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:: The Kings Of Mykonos: Wog Boy 2

Fans of the original ‘Wog Boy’ (dir: Aleksi Vellis) movie beware. You are in for a different ride the second time around. The comedy is more mature and there is an under current of seriousness that may lift the film a little but does diminish the quirky ‘wog’ humour of the first film.

Thanks to Tony The Yugoslav (Costas Kilias), “wog boy” Steve Karamitsis (Nick Giannopoulos) has had all his assets (including his beloved car) impounded by the Federal Police. He then receives a phone call from Mykonos telling him he has inheritated a beach; however he also has both the local government and property developer, Mihali (Alex Dimitriades) standing in his way of claiming it. With best mate (and fellow “wog boy”), Frank (Vince Colosimo) in tow, Steve hits Mykonos to fight for what is his. Throw in a couple of love interests in the form of Greek nightclub singer, Zoe (Zeta Makrypoulia) and the mysterious ‘Miss Italy’ (Cosima Coppola), and you’ve got a nice story bubbling along.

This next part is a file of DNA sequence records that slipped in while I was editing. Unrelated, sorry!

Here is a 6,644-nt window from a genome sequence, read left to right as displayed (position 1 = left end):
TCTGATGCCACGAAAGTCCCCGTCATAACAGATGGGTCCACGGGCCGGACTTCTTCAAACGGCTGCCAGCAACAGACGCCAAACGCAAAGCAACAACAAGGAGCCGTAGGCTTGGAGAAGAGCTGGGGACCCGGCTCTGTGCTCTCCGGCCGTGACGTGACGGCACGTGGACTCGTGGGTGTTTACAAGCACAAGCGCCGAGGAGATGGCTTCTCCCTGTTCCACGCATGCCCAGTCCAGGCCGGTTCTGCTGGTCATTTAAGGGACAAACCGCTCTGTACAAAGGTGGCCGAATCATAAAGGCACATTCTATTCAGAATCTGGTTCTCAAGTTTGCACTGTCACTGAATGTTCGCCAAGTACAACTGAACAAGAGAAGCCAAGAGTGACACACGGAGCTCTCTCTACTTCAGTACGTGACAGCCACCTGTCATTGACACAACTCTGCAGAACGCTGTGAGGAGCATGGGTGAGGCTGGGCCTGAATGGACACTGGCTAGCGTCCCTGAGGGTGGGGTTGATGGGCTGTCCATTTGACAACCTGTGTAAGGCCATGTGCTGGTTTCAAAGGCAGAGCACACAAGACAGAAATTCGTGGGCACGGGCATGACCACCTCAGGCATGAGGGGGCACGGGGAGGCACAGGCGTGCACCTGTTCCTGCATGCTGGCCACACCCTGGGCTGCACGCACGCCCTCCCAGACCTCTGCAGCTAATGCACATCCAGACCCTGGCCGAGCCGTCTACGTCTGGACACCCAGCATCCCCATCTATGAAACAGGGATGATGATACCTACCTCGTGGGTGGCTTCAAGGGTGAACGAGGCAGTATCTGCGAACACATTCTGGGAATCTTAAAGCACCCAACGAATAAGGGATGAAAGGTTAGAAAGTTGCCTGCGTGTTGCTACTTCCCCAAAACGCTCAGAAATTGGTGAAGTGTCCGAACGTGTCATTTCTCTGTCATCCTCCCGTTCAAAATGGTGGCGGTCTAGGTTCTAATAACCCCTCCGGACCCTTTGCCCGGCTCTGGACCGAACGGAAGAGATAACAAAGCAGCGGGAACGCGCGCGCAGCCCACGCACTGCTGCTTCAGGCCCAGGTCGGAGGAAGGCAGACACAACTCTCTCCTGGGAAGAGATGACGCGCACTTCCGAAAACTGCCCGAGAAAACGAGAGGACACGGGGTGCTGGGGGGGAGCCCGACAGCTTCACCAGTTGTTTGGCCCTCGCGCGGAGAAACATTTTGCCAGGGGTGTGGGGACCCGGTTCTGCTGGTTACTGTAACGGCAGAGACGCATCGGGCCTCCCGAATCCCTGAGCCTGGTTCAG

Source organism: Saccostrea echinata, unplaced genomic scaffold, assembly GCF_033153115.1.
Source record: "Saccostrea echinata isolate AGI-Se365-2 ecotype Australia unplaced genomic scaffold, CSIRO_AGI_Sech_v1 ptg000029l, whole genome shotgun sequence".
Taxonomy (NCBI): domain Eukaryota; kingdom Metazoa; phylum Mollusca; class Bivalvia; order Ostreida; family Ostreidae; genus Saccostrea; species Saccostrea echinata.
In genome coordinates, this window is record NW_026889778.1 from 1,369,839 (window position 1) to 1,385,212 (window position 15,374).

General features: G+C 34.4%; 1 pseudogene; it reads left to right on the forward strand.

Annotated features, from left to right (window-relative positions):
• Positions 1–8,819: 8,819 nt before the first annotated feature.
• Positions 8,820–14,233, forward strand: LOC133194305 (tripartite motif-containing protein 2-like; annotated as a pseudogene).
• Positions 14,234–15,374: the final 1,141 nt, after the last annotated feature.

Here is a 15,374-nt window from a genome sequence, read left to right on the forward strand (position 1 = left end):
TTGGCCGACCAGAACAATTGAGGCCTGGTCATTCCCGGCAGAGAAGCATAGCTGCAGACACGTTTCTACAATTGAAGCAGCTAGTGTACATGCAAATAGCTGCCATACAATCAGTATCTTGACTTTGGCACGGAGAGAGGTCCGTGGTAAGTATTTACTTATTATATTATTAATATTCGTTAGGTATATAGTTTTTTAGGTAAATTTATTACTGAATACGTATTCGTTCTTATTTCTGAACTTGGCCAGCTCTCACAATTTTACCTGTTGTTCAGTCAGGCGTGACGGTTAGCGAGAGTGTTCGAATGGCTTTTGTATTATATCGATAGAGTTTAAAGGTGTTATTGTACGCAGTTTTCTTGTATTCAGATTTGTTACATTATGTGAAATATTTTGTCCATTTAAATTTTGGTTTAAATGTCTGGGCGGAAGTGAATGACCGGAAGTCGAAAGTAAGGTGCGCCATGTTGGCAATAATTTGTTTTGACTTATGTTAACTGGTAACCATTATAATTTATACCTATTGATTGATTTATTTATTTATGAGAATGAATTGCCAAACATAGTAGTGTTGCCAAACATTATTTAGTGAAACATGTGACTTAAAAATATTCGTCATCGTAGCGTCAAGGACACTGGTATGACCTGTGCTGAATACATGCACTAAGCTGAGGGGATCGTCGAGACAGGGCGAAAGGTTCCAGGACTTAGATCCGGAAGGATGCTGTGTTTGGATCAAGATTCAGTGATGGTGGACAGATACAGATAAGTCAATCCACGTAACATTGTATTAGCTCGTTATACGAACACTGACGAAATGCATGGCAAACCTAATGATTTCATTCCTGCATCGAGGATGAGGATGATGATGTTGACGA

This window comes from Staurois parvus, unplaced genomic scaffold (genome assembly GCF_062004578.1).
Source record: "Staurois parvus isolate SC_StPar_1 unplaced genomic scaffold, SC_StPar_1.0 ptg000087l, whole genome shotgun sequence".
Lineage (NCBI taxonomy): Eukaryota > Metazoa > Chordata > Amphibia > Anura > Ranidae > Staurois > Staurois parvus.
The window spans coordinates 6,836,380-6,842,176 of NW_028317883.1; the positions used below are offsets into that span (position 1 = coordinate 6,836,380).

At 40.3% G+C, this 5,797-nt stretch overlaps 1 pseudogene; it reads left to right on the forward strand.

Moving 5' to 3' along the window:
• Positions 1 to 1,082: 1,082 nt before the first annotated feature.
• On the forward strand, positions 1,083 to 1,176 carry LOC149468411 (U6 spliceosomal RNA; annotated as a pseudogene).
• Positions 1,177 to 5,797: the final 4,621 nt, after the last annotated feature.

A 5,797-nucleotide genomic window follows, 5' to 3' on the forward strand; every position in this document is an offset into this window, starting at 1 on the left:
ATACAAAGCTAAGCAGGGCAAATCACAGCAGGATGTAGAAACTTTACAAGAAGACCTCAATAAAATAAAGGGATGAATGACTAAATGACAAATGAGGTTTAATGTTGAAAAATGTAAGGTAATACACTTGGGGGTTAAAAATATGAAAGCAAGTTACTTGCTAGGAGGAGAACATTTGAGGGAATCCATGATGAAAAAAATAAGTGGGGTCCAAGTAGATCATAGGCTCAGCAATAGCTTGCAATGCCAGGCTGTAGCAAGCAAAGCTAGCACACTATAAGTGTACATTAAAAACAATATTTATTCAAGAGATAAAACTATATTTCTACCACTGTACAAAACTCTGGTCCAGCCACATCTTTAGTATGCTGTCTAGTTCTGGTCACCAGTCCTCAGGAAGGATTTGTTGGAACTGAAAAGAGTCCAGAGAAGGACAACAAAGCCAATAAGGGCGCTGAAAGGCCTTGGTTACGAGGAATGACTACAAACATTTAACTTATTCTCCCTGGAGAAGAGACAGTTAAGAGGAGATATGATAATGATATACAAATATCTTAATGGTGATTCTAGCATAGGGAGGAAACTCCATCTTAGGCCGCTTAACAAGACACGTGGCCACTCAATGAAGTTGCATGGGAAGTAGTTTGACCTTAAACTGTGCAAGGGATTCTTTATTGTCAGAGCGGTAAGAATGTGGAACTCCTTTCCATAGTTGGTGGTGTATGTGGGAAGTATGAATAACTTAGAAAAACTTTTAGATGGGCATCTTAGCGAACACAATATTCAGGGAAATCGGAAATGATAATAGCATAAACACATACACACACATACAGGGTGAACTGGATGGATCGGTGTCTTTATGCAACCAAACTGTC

One person that can’t be faulted with this film is director, Peter Andrikidis who manages to capture the true beauty of Mykonos – the scenery is spectacular and lifts the film even when the story lets it down occasionally. Script wise the film hits some highs and lows. When the film explores the notion that Greek-Australians have no sense of identity when they return to Greece it works really well (especially the scene where Steve’s relatives can’t understand why he accepts the name ‘wog’ when it is an insult), but I would be lying if I didn’t say that the film doesn’t have the laugh out-loud comedy that the first one did, It also clearly misses some of the characters of the first, although the way Tony The Yugoslav is brought into the film is a stroke of genius.

Nick Giannopoulos again plays the lovable “wog boy” well and there are times when you genuinely do feel for him. The introduction of Zeta Makrypoulia and Cosima Coppola are also highlights. However, knowing how good Vince Colosimo is as an action you can’t help but feel he is under-used here.

The Kings Of Mykonos’ does lack the humour of the first film, but its stroke of seriousness does add a new element. Enjoyable but could have been better.